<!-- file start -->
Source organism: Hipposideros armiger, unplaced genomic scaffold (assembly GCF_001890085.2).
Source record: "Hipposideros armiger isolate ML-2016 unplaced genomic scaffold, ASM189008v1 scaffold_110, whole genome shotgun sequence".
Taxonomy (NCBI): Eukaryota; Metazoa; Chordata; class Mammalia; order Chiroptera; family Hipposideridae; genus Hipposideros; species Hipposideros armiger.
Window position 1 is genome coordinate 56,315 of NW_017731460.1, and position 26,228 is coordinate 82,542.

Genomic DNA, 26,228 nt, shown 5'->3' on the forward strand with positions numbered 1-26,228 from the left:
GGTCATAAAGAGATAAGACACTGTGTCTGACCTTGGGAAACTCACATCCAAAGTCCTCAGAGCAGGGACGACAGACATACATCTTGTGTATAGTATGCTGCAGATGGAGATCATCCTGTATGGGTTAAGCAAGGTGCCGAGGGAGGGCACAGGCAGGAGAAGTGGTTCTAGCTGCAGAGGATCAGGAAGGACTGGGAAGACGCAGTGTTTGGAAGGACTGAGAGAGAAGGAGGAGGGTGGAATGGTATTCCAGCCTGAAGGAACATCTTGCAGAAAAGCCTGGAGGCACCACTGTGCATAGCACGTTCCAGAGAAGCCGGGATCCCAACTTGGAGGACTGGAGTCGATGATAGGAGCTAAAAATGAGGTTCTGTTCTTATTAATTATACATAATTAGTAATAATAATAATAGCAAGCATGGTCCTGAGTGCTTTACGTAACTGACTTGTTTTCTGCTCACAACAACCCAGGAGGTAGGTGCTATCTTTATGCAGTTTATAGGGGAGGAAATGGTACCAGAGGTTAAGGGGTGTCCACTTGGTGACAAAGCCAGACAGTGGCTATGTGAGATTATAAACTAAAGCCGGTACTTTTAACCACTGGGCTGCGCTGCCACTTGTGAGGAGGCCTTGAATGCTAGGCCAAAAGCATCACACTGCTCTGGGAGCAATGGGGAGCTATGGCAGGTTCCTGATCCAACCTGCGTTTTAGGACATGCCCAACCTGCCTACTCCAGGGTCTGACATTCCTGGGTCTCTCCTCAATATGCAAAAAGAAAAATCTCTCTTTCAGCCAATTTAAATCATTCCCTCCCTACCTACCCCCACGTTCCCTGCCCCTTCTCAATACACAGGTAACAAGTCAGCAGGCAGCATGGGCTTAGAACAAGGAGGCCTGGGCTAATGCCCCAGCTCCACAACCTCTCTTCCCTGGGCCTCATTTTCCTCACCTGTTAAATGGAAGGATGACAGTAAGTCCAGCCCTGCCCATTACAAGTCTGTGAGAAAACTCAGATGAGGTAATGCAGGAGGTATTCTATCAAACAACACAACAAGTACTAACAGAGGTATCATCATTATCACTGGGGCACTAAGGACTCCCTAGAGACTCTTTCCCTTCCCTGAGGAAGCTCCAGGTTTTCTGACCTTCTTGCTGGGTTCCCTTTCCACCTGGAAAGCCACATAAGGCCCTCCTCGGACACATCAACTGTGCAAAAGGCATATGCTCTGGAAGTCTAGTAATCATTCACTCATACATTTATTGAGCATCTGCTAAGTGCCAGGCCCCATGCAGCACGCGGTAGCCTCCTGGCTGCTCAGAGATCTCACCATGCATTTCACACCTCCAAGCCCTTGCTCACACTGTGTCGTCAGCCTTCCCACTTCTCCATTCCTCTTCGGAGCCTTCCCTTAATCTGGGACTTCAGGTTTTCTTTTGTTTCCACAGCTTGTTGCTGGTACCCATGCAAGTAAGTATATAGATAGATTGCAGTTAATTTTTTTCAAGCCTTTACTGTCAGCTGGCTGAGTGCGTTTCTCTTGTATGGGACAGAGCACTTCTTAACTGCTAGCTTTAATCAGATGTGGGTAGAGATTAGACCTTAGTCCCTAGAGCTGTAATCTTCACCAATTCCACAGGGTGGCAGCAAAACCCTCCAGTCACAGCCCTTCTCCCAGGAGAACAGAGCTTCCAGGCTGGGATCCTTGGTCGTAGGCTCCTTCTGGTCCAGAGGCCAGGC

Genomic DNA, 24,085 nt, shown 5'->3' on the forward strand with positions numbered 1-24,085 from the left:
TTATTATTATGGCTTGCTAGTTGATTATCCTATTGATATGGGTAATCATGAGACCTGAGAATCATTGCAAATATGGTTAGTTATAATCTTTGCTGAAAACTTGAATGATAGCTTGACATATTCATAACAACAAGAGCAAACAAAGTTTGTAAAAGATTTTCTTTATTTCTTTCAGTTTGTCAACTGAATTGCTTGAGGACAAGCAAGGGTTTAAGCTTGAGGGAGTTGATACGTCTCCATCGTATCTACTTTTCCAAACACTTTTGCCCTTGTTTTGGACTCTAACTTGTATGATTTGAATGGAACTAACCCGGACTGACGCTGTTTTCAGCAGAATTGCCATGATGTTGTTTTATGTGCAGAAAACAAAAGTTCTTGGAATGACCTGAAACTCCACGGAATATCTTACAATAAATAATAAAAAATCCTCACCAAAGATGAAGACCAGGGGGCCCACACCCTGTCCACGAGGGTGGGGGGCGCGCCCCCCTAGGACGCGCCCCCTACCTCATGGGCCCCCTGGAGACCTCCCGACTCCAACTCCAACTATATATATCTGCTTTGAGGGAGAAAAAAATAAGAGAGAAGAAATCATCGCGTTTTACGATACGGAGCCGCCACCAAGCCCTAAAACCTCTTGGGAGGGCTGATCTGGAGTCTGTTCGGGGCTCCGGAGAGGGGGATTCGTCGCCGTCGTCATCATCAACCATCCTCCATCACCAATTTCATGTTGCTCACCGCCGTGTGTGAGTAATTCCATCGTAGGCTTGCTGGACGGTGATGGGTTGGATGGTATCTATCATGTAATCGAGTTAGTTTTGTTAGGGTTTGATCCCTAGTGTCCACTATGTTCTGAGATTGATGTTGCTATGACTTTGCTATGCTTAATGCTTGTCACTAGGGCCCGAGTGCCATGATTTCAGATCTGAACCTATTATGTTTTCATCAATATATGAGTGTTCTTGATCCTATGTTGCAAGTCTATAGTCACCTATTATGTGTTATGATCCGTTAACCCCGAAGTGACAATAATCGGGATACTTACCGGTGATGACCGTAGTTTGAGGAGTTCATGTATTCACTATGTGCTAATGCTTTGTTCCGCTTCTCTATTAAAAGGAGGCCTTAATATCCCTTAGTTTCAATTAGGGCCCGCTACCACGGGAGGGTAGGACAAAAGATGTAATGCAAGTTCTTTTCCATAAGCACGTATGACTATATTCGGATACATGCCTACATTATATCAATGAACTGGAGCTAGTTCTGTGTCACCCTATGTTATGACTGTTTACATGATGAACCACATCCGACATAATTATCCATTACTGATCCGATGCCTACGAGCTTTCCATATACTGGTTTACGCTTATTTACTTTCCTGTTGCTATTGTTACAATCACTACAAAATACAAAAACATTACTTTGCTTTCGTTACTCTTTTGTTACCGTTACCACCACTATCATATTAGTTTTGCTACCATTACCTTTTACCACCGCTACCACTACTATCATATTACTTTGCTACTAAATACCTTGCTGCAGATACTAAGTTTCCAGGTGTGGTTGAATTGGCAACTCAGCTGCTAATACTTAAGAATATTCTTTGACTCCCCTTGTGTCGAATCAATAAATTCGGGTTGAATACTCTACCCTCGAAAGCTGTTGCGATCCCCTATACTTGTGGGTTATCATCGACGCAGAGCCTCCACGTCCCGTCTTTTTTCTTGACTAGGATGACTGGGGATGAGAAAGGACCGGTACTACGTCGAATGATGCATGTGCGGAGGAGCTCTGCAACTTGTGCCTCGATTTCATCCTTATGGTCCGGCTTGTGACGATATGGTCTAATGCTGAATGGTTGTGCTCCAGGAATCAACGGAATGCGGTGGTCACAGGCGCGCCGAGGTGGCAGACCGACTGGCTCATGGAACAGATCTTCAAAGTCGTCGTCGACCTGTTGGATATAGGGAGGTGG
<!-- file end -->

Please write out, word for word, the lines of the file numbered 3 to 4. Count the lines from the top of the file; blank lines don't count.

Taxonomy (NCBI): Eukaryota; Metazoa; Chordata; class Mammalia; order Chiroptera; family Hipposideridae; genus Hipposideros; species Hipposideros armiger.
Window position 1 is genome coordinate 56,315 of NW_017731460.1, and position 26,228 is coordinate 82,542.